George H. W. Bush vomiting incident

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Frame from an ABC News video of Barbara Bush holding a napkin in front of President George H.W. Bush's face as he vomits

The George H.W. Bush vomiting incident occurred on January 8, 1992 around 8:20 p.m. JST when U.S. President George H.W. Bush fainted after vomiting at a banquet hosted by the then Prime Minister of Japan, Kiichi Miyazawa.[1]

History[edit]

On January 8, 1992, Bush was attending a state event for 135 diplomats held at the home of the Japanese Prime Minister, near the end of the President's 12-day trade-oriented trip through Asia. Earlier that day Bush had played a doubles tennis match in which the Emperor of Japan Akihito and his son the Crown Prince Naruhito beat Bush and his partner, a former U.S. ambassador to Japan. Bush had always been "a pretty competitive guy and almost killed himself trying to cover for his lousy doubles partner" on the court.[2]

Bush later made comments to the press that he had a 24 hour flu bug.

Effects of the incident[edit]

The incident was widely reported,[1] and quickly became fodder for the nation's comedians. Footage of the President vomiting was broadcast on the ABC network.

Shortly after the incident, an Idaho man, James Edward Smith, called CNN posing as the president's physician and claimed that Bush had died. A CNN employee entered the information into a centralized computer used by both CNN and sister network CNN Headline News, and Headline News nearly aired it before it could be verified. Smith was subsequently questioned by the Secret Service and hospitalized at a private medical facility for evaluation.[3]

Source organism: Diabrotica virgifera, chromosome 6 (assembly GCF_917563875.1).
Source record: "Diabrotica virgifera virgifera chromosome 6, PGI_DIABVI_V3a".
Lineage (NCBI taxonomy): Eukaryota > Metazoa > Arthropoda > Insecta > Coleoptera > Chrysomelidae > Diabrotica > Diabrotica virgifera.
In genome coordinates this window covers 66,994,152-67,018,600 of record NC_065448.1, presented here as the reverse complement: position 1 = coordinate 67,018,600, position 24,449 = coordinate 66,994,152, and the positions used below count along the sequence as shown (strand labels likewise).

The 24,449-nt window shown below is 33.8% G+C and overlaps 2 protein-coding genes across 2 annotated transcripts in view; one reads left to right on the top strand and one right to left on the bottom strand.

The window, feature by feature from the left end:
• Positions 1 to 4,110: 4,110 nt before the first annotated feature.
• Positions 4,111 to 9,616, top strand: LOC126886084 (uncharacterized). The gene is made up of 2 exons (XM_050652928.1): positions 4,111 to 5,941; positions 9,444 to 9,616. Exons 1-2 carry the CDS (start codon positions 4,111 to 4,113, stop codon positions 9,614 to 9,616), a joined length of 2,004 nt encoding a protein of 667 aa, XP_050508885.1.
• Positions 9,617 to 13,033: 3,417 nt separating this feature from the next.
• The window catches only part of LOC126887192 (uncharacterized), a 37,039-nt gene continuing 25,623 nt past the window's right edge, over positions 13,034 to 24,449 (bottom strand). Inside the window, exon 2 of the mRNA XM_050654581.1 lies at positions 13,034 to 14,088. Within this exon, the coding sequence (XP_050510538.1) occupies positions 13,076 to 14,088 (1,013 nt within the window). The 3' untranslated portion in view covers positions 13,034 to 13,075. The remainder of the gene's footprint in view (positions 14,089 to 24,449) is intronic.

In Japan, even several years later, Bush was best remembered for this event.[2] According to the Encyclopedia of political communication, "The incident caused a wave of late night television jokes and ridicule in the international community, even coining Bushu-suru which literally means 'to do the Bush thing'."[4]

According to USA Today, the incident was one of the top "25 memorable public meltdowns that had us talking and laughing or cringing over the past quarter-century." [5]

In popular culture[edit]

Saturday Night Live presented a parody skit of the incident in the form of an Oliver Stone conspiracy movie.[6] The incident was also satirized in an episode of The Simpsons, where Bush angrily declares to Homer that he will "ruin you like a Japanese banquet!" and the pilot episode of King of the Hill where Hank Hill states that "Detroit hasn't felt any real pride since George Bush went to Japan and vomited on their auto-executives". It was also lampooned in the 1993 film Hot Shots! Part Deux.[7]

A satirical book featuring the incident,[8] and an art exhibit with an image of it was reviewed in 2000.[9]

See also[edit]

References[edit]

  1. ^ a b Wines, Michael (January 9, 1992). "Bush Collapses at State Dinner With the Japanese". New York Times. Retrieved 2009-08-28. "President Bush fell suddenly ill and collapsed at a state dinner being given for him Wednesday night at the home of the Japanese Prime Minister." 
  2. ^ a b Peter McKillop, "Letter from Japan: Back to the Future: Will George W. Bush carry on his father's (barfing) legacy?, Time Asia found at Time Asia archives. Accessed September 19, 2009.
  3. ^ McDougal, Dennis (1992-01-10). "CNN Averts Hoax About Bush's 'Death'". Los Angeles Times. 
  4. ^ Lynda Lee Kaid and Christina Holtz-Bacha, Encyclopedia of Political Communication, Volume 1, p. 72, (SAGE, 2008), ISBN 978-1-4129-1799-5, found at Google Books. Accessed September 19, 2009.
  5. ^ "They did what, said what?". USA Today. May 7, 2007. 
  6. ^ "Bad Sushi". YouTube. 2006-07-23. Retrieved 2014-05-12. 
  7. ^ "Youtube Hot Shot Part Deux - Trailer". Youtube.com. 2013-06-18. Retrieved 2014-05-12. 
  8. ^ M. G. LORD (2000-01-23). "Kiss My Lips". NY Times Review of Books. Retrieved 2014-05-12. 
  9. ^ Amy, Michael (January 2000). "Robert Selwyn at Steffany Martz". Art in America 88 (1): 118.